5 Tips for Dressing Sustainably

The rise of fast fashion in the 1990s has caused a major shift in the fashion industry, with big brands like Zara introducing about 20 collections a year. True enough, the Pretty Planeteer shows how fast fashion harms the environment because it perpetuates the idea that consumers must buy all the latest clothes. This causes the industry to produce 20% of the world’s water waste and 10% of greenhouse gas emissions. Not to mention, the most popular clothing material is polyester, which is made of plastic and is extremely polluting to the environment.

Fortunately, you can help lessen the impact of the fashion industry in your own ways as a consumer. If you're looking for some tips to dress more sustainably, keep reading.

1. Build a timeless wardrobe

A timeless wardrobe transcends trends, and thus reduces the need for producing new garments. Our previous article How to Create a Timeless Wardrobe explains how you can invest in items that fit your style and can be easily dressed up or down — no matter what season it is. To do this, it’s important to keep in mind the notion of quality over quantity. Invest in durable pieces that will last you for a long time. Not only will you spend less money on replacements, but you also avoid throwing away more clothes. The BENITO Natural Cognac from CANO, for instance, is a classic piece that is handcrafted in a timeless style, so it fits customers of any age.

2. Support sustainable and ethical brands

It may seem harmless when you spend on fast fashion, but where you direct your money shows where your support lies. As such, continuing to buy from harmful corporations keeps the demand high. In this regard, you should instead consider supporting sustainable and ethical brands. Make an effort to get to know their business practices and the materials they use. Just be sure that these brands actually uphold honest practices and aren't just greenwashing. Medium lists some tips that can help you spot greenwashing — such as not being transparent about their processes and using vague language.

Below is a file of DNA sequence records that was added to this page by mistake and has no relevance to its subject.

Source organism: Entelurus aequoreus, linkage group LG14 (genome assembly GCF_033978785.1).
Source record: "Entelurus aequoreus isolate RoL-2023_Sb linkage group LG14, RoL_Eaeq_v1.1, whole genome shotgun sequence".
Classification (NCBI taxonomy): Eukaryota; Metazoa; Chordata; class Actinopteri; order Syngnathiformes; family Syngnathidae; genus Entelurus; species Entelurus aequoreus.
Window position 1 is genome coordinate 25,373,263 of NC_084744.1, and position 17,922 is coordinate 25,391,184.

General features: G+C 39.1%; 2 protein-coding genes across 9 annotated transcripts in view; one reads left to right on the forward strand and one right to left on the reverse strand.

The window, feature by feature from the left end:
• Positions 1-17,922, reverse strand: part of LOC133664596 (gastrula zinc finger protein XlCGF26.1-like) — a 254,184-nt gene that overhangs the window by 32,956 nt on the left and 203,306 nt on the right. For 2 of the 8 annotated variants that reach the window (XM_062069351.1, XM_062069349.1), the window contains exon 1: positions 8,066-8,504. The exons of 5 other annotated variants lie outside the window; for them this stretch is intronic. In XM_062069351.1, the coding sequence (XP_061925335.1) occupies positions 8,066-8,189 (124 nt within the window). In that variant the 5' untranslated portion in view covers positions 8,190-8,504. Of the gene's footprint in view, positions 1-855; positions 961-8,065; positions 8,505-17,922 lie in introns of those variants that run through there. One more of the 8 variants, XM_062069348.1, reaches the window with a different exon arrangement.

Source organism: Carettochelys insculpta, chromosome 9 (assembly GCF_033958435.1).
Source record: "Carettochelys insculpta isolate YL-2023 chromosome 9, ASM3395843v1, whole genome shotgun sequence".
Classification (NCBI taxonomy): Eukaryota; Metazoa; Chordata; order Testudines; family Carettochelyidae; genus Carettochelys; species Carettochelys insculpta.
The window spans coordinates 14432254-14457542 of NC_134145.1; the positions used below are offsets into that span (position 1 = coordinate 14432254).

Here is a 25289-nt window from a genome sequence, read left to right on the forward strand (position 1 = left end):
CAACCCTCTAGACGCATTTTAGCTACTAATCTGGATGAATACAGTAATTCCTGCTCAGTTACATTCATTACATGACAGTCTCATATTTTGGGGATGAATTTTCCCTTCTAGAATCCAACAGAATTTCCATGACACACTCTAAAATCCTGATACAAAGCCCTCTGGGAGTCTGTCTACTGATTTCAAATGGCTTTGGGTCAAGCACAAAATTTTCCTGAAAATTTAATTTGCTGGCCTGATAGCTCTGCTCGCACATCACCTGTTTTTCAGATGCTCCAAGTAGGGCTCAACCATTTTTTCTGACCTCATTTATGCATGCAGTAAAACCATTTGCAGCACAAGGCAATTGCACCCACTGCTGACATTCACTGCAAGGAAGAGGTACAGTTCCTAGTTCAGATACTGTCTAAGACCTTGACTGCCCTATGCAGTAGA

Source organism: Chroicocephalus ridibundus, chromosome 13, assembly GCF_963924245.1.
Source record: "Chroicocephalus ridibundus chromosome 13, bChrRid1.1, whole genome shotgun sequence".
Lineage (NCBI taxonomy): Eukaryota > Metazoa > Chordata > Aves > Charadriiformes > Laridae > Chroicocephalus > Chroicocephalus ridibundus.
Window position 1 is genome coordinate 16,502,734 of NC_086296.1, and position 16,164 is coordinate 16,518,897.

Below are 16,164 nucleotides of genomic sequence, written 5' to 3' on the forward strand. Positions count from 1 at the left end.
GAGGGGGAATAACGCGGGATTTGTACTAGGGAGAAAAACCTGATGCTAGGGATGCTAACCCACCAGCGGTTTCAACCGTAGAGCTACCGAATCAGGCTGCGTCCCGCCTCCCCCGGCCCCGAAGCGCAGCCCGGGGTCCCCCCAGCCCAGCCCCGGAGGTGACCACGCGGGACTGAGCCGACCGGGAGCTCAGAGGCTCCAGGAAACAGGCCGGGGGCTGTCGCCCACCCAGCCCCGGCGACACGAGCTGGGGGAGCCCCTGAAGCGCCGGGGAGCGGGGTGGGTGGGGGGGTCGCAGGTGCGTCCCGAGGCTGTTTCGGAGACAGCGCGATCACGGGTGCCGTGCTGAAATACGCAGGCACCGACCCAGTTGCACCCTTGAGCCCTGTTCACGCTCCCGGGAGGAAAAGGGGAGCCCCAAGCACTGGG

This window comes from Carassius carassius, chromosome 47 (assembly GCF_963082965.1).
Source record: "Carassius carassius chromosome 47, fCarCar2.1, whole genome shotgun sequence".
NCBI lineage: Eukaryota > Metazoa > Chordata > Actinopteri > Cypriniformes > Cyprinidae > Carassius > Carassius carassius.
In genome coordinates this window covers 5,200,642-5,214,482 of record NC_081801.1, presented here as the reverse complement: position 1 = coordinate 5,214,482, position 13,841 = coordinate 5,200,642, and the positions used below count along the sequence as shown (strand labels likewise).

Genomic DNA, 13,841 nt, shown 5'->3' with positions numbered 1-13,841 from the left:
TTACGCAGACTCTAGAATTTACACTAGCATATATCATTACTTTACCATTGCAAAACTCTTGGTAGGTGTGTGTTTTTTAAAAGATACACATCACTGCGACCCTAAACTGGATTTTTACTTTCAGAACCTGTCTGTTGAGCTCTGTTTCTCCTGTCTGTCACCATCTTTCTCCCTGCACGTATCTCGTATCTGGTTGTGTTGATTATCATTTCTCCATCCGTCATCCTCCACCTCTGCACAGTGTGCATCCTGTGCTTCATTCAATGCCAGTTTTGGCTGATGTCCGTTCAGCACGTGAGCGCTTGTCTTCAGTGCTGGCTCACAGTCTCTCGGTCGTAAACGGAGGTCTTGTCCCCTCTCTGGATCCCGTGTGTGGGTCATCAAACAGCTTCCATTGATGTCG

3. Stick to the ‘30 Wears’ rule

Before buying an item, Giving Fashion recommends asking yourself if you see yourself wearing it at least 30 times. This is a good benchmark that ensures you maximize the investment of your piece and prevent it from going to a landfill. While there are no rules to fashion (as long as you like a piece!), there are still a few questions you need to ask yourself before buying. Is it made well? Does it fit you comfortably? Can you incorporate it into your existing wardrobe? If you're finding it hard to say 'yes,' perhaps reconsider if the piece is actually worth it.

4. Educate yourself on harmful fast fashion practices

Because of the internet, it’s easier than ever to educate yourself about the fashion industry — so there's no reason not to take advantage of this accessibility. For instance, The University of Alabama at Birmingham shows the true cost of fast fashion — from its negative impact on the environment, to the exploitation of garment workers. Again, it's your responsibility as a consumer to be aware of these facts, so you can make more informed decisions and direct your support to brands who make an effort to right these wrongs.

5. Shop secondhand or borrow from friends

As the saying goes: One man’s trash is another man’s treasure — and this definitely applies to clothes. For one thing, buying secondhand or borrowing clothes saves you money and widens your wardrobe choices. Aside from that, Mindful of the Home says it also reduces the fast fashion demand. Secondhand clothing is unique as well, and you never know, you might find some designer pieces for the fraction of the price.

Don't stop at your wardrobe

Looking good isn’t just about clothes. It also includes other aspects like makeup and skincare, and you can definitely extend your sustainability efforts to these aspects too. Nowadays, there are so many vegan and sustainable beauty labels out there — from beauty brand The Lip Bar to children's skincare line Toddle. Indeed, it's nice to see more industries striving to make sustainability more accessible for consumers. Don't forget, you can incorporate small, eco-friendly habits too. It can be as simple as riding a bike to work instead of taking your car, or lessening your meat intake.

It may be difficult to incorporate sustainability at first. But as we've noted on The Cano Shoe, sustainable living doesn't always have to be hard or expensive — you just need to start where you can, and work your way from there.

 

Story by Riz Julian

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